John and Charles Wesley

John Wesley and his brother Charles were the founders of modern Methodism, which started in England and spread like wildfire through Colonial America.

88% of you knew this:
It is true that their original concern was the evangelism and social reform of the lower classes of England.
71% of you knew this:
It is true that their primary theological influence was their mother, a Puritan who converted to the Church of England.
47% of you knew this:
It is true that they were priests of the Church of England who were loyal to their church throughout their lives.
44% of you were mistaken:
John Wesley was not punished for preaching outside his diocese without authorization from other bishops.
38% of you were mistaken:
They did not feel the Book of Common Prayer was too complex and unwieldy, nor did they advocate simpler worship styles. In fact, the Book of Common Prayer was John Wesley’s favorite book, after the Bible.
9% of you were mistaken:
They did not advocate the practice of taking Communion only on the first Sunday of each month. In fact, they originally required Methodists to take Communion weekly.

John and Charles Wesley were preacher’s kids, Their father, Samuel Wesley, was a parish priest in the Church of England. Their mother, Susanna Annesley Wesley, had converted from Puritanism to the Church of England because of the convictions she formed from her own personal research and study. Because there were no public schools at the time, Susanna home-schooled all of her children. She was very well educated in theology. She continued to influence John and Charles in their adulthood through her long letters, which contained religious exhortations and sophisticated theological treatises. Imagine getting a letter from your mother expounding on the Apostles Creed in detail!

John and Charles became priests in the Church of England like their father, and they remained priests to their deaths. They were buried in the Church of England with priestly honors. John and Charles Wesley are listed on the saints calendar of the Episcopal Church of the USA. If you open your 1979 Book of Common Prayer to page 21, you’ll see that 3 March is the day that the Episcopal Church has set aside to commemorate them. They have no equivalent honor among Methodists! John and Charles applied to be consecrated as bishops, they wanted America west of the Mississippi as their diocese, and they wanted their Methodist elders to be ordained as priests in the Church of England. Church officials refused, because they underestimated Wesley’s converts, and so the Methodist movement became a separate church out of logistical necessity. There are talks in England right now that might mend this gap between Methodists and Anglicans.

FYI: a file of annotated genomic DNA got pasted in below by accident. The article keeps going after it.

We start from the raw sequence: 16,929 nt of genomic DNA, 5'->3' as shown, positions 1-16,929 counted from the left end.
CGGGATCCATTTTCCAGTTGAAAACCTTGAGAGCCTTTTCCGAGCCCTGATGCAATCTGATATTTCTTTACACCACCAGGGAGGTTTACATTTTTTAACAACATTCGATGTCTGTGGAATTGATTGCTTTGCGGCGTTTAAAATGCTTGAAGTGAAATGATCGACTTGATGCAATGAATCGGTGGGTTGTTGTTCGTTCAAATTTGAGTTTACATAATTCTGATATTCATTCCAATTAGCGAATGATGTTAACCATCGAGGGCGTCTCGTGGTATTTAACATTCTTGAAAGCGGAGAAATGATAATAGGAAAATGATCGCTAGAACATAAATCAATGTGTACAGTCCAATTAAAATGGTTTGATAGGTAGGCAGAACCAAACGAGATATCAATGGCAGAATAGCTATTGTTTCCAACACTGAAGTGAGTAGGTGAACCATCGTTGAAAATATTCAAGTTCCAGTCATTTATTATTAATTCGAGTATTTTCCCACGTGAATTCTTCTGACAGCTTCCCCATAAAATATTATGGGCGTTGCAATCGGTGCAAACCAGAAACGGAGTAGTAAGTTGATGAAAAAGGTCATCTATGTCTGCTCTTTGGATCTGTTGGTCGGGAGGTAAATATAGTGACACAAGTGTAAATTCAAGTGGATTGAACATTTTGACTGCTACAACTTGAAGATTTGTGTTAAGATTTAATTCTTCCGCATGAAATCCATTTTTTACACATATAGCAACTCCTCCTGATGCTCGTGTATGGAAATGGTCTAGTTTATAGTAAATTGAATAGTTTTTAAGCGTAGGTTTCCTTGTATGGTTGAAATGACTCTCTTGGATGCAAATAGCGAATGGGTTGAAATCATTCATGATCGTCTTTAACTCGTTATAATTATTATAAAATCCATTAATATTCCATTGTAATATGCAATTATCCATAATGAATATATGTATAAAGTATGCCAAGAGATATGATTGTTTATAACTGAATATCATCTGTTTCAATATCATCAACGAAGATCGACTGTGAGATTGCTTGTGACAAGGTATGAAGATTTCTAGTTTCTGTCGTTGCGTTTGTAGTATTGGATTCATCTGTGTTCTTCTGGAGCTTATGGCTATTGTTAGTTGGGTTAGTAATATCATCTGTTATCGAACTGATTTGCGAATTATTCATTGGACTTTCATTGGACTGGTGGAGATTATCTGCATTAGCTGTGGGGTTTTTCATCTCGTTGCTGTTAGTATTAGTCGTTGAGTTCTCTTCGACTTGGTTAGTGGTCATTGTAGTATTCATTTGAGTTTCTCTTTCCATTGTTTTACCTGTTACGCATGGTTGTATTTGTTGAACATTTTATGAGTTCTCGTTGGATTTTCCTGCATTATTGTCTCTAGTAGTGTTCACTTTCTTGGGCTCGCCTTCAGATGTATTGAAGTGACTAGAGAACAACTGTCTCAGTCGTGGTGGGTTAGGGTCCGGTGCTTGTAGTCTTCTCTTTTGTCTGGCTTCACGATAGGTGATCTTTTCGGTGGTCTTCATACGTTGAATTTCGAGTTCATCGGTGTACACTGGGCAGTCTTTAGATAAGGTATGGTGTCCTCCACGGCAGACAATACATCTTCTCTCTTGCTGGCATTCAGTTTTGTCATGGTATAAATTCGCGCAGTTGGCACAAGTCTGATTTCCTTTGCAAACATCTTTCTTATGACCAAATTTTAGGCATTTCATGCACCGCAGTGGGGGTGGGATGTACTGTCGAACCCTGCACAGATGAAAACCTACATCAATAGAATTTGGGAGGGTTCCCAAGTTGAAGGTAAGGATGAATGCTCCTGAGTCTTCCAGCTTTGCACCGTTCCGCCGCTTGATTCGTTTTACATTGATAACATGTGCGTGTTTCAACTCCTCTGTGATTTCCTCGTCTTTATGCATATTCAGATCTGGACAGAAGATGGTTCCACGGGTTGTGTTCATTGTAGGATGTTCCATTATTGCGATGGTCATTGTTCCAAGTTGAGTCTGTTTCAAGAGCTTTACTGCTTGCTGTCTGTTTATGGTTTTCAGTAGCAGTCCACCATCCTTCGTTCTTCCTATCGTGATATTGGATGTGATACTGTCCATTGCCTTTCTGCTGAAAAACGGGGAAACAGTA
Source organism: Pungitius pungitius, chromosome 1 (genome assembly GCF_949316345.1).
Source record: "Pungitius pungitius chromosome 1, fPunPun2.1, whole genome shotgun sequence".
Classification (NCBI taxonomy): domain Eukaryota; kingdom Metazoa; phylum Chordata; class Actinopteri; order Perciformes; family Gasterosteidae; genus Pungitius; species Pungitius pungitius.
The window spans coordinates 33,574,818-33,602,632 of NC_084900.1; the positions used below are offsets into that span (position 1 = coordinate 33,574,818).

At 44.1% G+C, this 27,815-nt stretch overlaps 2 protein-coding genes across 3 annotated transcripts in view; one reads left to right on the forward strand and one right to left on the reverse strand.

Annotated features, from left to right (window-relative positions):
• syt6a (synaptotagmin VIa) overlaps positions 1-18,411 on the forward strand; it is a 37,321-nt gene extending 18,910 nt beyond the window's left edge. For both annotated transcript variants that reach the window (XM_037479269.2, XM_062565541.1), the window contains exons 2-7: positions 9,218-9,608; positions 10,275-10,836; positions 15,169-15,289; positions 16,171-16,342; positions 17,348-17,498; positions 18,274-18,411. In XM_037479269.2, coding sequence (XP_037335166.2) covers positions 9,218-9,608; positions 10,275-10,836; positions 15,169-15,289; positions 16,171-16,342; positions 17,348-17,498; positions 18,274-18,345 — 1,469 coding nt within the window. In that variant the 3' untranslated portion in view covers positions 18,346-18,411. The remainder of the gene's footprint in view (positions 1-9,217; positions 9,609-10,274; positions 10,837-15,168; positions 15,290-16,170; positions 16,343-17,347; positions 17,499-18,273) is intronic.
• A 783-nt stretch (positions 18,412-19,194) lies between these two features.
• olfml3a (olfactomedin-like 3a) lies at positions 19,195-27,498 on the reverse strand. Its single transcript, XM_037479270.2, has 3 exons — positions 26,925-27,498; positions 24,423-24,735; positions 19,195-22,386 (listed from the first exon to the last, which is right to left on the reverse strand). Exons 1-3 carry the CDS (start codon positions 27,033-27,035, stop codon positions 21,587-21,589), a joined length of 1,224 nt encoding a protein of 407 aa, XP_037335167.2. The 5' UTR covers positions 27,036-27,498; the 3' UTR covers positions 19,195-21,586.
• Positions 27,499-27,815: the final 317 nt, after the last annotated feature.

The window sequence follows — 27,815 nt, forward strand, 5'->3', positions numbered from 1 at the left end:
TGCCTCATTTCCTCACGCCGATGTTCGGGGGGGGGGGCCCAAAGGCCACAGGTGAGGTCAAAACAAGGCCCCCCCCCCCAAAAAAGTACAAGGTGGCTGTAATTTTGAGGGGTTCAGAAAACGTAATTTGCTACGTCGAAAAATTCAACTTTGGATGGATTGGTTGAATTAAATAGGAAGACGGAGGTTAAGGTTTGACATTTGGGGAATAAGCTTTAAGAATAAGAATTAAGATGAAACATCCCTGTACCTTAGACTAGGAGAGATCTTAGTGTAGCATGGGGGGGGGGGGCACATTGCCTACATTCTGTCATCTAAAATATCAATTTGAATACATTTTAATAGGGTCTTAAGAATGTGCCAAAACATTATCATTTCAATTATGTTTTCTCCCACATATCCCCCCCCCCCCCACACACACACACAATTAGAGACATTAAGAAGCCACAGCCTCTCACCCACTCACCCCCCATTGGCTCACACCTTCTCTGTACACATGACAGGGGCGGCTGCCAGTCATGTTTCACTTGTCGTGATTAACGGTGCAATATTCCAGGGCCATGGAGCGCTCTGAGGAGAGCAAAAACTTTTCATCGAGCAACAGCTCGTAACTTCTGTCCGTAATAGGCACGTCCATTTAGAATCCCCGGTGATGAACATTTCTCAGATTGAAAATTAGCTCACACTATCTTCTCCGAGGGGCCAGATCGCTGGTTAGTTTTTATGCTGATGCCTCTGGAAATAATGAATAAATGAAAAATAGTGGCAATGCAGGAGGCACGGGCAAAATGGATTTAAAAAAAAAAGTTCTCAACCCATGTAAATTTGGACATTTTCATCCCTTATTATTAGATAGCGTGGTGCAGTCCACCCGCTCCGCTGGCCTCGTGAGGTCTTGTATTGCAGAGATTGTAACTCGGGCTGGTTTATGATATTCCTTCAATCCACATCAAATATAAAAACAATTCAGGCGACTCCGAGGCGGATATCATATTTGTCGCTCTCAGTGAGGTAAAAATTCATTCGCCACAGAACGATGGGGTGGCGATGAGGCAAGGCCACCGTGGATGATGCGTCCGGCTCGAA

Their original ministry was to the working class, the down-and-out, and the poor; people they felt that the church had overlooked. They extended this ministry to the American colonies, which was a very rowdy place with very low church attendance.

Normally, a priest works under a bishop and is only allowed to serve within that bishop’s territory. However, John Wesley preached anywhere he liked, without getting permission first. When he got in trouble for it, he pointed out that he was a graduate of Lincoln College. Under a dusty old church rule that was set up during the time of the Lollards, graduates of Lincoln College had the right to preach anywhere they liked. So Wesley was never punished for conducting his evangelistic crusades without getting permission from the local bishops.

John Wesley said that the Book of Common Prayer was his favorite book, after the Bible. One of the driving principles behind the Book of Common Prayer was to consolidate the cumbersome liturgical books that had previously been in use into one simple, easy-to-use volume—but if you have read the preface to the 1548 edition, you already know that. As liturgical books go, the Book of Common Prayer is still a model of simplicity, beauty, and ease of use. John Wesley even adapted it for use by American Methodists, but his version was never used because he made it so complicated it was unusable. So if anything, Wesley would have made worship more complex, not simpler. One of John Wesley’s aims was to bring the full benefit and beauty of the church’s liturgy to common people.

John Wesley required early Methodists to take Communion every Sunday. However, as the movement grew, there was a clergy shortage that persisted for several of generations. To cope with that situation, Methodist clergy rode circuits. If, for example, four congregations shared a pastor, the pastor would only be present one Sunday out of the month, and that was when they could have Communion. By the time there were enough clergy to go around, lay Methodists thought that monthly Communion was some sort of sacred tradition. This is a real problem for Methodist clergy today who are trying to restore weekly Communion.